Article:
Scripture: Matthew 10:16-23
Key verse: (16) “See I am sending you out like sheep into the midst of wolves; so be wise as serpents and innocent as doves.”
Reflection: Today’s reading is found amid Jesus’ commissioning of the apostles. Our key verse for the day invokes quite a menagerie — sheep, wolves, serpents and doves. The apostles, and by extension disciples through the ages represent three out of four of these animals: sheep, serpents and doves. The powers of the world are the wolves.
In the early church, these words needed little interpretation. They faced the fangs of the wolves every day because of their Christian identity. They were arrested, beaten, tortured, even martyred for the faith. They had little problem understanding Christ’s call to be wise as serpents and innocent as doves, because that was the key to their survival.
This is an alien world for us. While Christians are being actively persecuted in some countries, here in Charlotte this is not our reality. Our world does not persecute us. For the most part, we are viewed with indifference. Younger generations see us as a product of a bygone era. We are met not with violent resistance, but with yawns. Discipleship these days feels less like sheep amidst wolves and more like people amidst cats. We are simply ignored. Along the political trail, some candidates are suggesting doing away with tax-exempt status for religious organizations. This is not persecution, it’s a loss of privilege, more like the dog getting kicked out of the bed. That’s very different from being sheep amidst wolves.
Within recent American history, there has been a movement in the church that knew the realities of this text. Leaders of the Civil Rights Movement invoked this passage on many occasions. As they faced police dogs and fire hoses, they knew what it was to be sheep amid the wolves. And the pastors who led that movement often spoke of being “wise as serpents and innocent as doves.” In a sermon on this passage, Martin Luther King transformed Jesus’ injunction into a call for “tough minds and tender hearts.” Tough minds are not gullible. They are willing to think critically and dive deeply into the wisdom of God as it relates to the ways of the world. Tender hearts are willing to love even enemies. King said, “It is tough minded enough to resist evil. It is tender hearted to resist with love. It avoids the complacency and the ‘do-nothing-ism’ of the soft minded and the violence and bitterness of the hard hearted.” (For notes on the full sermon go here. )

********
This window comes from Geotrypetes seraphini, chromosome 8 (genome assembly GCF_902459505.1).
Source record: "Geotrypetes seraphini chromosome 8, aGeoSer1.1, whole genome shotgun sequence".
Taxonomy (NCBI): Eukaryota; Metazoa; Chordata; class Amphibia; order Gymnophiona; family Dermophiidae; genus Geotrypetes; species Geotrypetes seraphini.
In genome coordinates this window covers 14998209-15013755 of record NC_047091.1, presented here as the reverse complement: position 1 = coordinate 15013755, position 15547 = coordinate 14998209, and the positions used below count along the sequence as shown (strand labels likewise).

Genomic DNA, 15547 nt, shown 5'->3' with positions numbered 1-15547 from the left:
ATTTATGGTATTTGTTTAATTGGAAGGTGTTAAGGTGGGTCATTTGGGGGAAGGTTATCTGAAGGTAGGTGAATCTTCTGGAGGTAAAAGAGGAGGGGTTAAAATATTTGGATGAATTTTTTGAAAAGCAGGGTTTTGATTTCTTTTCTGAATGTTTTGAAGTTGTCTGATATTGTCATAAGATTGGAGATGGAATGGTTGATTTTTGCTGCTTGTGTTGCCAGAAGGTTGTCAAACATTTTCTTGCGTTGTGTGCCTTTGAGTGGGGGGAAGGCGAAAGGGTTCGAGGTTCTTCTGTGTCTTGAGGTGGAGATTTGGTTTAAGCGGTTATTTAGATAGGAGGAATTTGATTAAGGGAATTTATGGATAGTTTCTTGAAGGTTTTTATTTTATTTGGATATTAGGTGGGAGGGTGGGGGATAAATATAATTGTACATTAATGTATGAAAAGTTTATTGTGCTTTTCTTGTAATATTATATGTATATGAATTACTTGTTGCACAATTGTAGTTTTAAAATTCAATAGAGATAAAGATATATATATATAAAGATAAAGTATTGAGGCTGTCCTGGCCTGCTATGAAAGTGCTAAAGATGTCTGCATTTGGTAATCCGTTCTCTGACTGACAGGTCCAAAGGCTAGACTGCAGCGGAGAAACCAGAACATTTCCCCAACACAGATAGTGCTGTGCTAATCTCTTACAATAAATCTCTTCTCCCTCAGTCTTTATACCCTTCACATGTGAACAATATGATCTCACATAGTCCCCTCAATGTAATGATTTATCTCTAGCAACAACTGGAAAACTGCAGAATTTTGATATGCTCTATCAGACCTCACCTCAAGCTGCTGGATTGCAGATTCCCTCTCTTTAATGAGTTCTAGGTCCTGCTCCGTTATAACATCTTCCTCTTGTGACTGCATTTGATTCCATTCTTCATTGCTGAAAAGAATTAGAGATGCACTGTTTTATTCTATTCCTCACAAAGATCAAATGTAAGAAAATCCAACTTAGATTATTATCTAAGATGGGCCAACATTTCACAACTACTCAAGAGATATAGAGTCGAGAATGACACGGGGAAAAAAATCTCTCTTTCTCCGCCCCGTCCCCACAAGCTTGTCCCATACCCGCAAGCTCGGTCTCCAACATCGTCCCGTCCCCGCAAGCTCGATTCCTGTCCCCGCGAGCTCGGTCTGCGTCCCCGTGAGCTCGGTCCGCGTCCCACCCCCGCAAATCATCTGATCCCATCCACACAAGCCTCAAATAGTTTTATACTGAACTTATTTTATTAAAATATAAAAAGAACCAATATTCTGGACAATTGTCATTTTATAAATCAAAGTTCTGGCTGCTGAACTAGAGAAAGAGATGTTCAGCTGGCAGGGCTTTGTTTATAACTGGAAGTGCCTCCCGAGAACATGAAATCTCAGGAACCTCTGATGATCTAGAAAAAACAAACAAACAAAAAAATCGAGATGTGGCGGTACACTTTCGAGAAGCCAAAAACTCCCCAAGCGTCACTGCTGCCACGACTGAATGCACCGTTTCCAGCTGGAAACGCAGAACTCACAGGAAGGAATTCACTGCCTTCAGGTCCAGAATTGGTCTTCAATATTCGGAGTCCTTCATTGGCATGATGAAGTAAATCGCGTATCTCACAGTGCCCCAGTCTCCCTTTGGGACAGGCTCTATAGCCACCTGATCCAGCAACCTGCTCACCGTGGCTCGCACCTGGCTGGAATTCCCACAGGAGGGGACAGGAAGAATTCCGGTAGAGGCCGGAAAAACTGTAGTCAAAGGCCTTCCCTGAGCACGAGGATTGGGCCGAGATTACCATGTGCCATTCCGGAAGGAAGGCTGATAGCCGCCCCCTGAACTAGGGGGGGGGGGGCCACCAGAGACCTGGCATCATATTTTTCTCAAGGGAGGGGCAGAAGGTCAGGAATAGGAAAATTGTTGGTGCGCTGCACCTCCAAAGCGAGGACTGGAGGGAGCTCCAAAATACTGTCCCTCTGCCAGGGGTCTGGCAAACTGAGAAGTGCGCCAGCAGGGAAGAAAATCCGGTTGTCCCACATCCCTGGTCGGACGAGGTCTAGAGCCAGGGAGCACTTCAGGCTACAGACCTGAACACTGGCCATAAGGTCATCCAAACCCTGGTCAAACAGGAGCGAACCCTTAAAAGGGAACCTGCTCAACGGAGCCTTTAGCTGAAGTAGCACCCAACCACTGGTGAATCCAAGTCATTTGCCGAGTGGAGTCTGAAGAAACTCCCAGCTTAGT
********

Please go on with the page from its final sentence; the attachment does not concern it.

How does our faith call us to be sheep amidst the wolves? What might it mean for us to pursue a faith that is tough minded and tender hearted, wise as serpents, innocent as doves. May we consider this question in our walk with Christ today, wherever he may lead us.
Prayer: Guide us this day, O Lord. Take us where we need to go. Show us what we need to see. Call us to what needs to be done. Give us the courage to follow, even into the midst of the wolves. Grant us wisdom, protect our innocence, that we might be your tough minded and tenderhearted servants. Amen.
Author: Joe Clifford
[Scripture quotations are from New Revised Standard Version Bible, copyright © 1989 National Council of the Churches of Christ in the United States of America. Used by permission. All rights reserved].